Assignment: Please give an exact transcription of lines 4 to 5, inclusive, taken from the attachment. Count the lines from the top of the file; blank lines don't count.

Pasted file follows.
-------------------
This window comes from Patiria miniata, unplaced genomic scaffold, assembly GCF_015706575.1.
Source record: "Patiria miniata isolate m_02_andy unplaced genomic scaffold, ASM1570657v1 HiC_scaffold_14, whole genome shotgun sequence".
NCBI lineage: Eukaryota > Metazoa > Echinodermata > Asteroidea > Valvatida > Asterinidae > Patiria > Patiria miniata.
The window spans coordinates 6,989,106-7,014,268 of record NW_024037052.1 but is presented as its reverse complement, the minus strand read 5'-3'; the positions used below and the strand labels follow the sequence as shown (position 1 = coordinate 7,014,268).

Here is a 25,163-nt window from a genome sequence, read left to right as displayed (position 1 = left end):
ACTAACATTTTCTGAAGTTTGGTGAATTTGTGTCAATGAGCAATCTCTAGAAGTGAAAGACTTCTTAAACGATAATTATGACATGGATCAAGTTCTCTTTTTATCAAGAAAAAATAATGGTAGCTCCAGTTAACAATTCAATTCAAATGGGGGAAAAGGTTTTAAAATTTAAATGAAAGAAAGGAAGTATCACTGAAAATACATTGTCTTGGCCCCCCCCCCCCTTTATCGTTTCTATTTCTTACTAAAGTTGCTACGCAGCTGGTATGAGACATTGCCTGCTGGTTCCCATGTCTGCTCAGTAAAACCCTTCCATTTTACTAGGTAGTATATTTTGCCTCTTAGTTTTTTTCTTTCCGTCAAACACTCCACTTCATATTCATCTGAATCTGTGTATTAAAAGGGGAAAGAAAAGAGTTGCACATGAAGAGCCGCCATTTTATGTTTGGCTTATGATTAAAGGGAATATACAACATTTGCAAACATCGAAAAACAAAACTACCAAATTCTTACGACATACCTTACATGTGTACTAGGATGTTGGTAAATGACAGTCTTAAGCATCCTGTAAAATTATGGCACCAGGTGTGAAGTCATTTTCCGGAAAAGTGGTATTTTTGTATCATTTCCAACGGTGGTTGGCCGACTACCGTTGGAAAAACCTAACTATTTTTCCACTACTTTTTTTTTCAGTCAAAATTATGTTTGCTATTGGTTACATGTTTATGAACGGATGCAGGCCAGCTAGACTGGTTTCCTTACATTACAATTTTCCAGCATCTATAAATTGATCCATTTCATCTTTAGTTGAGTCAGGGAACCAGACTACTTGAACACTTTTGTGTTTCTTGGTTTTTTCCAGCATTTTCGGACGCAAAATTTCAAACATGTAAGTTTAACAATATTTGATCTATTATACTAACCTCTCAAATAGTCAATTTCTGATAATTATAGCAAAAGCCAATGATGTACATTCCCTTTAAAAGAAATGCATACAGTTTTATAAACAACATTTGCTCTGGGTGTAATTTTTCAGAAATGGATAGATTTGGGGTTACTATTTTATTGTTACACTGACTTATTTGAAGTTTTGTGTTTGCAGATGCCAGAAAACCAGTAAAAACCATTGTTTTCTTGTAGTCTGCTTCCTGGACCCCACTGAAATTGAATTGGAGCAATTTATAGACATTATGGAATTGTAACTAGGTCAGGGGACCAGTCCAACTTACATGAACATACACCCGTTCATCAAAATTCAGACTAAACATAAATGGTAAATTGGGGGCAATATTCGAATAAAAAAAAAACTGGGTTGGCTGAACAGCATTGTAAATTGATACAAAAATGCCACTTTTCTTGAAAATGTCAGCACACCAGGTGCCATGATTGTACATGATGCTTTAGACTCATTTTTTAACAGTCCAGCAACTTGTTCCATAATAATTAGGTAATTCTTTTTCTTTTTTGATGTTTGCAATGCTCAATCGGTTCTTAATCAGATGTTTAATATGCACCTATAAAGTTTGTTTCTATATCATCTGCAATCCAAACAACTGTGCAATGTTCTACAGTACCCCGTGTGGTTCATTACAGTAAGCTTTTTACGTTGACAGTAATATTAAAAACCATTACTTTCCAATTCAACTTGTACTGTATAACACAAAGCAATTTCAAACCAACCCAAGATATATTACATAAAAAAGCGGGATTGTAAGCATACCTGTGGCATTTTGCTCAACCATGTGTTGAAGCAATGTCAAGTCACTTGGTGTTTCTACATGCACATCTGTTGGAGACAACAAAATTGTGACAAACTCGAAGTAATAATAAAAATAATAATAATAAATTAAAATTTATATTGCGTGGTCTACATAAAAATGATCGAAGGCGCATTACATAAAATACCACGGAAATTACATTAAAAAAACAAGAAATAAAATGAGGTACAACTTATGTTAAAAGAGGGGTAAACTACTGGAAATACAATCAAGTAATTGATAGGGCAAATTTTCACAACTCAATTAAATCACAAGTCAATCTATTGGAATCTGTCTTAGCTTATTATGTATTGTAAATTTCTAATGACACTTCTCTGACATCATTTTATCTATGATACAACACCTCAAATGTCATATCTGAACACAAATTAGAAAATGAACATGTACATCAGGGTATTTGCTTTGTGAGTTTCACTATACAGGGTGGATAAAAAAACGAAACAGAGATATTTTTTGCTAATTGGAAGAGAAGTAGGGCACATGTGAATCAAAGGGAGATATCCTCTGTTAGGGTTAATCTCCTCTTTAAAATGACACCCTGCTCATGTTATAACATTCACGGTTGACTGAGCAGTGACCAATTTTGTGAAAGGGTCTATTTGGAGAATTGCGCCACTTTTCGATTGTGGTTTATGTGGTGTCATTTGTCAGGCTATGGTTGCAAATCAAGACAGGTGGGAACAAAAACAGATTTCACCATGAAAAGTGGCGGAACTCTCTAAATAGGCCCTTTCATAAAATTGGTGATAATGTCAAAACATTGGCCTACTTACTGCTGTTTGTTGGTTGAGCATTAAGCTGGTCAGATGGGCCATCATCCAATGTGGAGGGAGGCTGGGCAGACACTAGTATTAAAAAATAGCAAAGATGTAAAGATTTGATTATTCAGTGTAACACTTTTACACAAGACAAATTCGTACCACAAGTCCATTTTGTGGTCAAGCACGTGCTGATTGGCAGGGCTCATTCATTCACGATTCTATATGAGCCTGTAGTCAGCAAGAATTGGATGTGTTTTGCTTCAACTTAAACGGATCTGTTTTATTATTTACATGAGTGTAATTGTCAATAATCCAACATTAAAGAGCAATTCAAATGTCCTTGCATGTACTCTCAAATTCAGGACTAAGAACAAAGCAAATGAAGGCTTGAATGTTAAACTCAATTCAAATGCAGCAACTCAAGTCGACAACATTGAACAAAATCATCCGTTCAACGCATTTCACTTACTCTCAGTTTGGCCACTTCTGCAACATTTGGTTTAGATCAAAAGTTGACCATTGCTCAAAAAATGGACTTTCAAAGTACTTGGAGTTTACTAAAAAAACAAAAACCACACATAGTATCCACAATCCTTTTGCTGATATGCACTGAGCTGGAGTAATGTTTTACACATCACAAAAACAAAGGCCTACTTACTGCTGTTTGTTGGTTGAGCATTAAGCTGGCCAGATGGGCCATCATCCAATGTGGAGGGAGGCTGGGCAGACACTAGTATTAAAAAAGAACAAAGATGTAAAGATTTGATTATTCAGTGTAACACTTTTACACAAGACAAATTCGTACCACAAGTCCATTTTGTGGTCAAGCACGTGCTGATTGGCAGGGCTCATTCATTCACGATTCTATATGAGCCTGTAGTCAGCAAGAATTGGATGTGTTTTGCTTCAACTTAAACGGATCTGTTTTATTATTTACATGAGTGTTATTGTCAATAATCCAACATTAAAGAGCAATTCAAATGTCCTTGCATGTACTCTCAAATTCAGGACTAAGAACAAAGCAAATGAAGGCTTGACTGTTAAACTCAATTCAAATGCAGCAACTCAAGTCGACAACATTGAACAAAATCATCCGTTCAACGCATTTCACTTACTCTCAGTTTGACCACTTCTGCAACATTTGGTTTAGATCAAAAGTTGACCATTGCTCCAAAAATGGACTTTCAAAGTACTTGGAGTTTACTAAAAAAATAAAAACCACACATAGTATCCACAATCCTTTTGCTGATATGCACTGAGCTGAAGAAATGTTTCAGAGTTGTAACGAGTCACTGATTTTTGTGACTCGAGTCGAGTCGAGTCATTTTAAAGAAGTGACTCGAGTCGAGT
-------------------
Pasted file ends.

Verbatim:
The window spans coordinates 6,989,106-7,014,268 of record NW_024037052.1 but is presented as its reverse complement, the minus strand read 5'-3'; the positions used below and the strand labels follow the sequence as shown (position 1 = coordinate 7,014,268).

Here is a 25,163-nt window from a genome sequence, read left to right as displayed (position 1 = left end):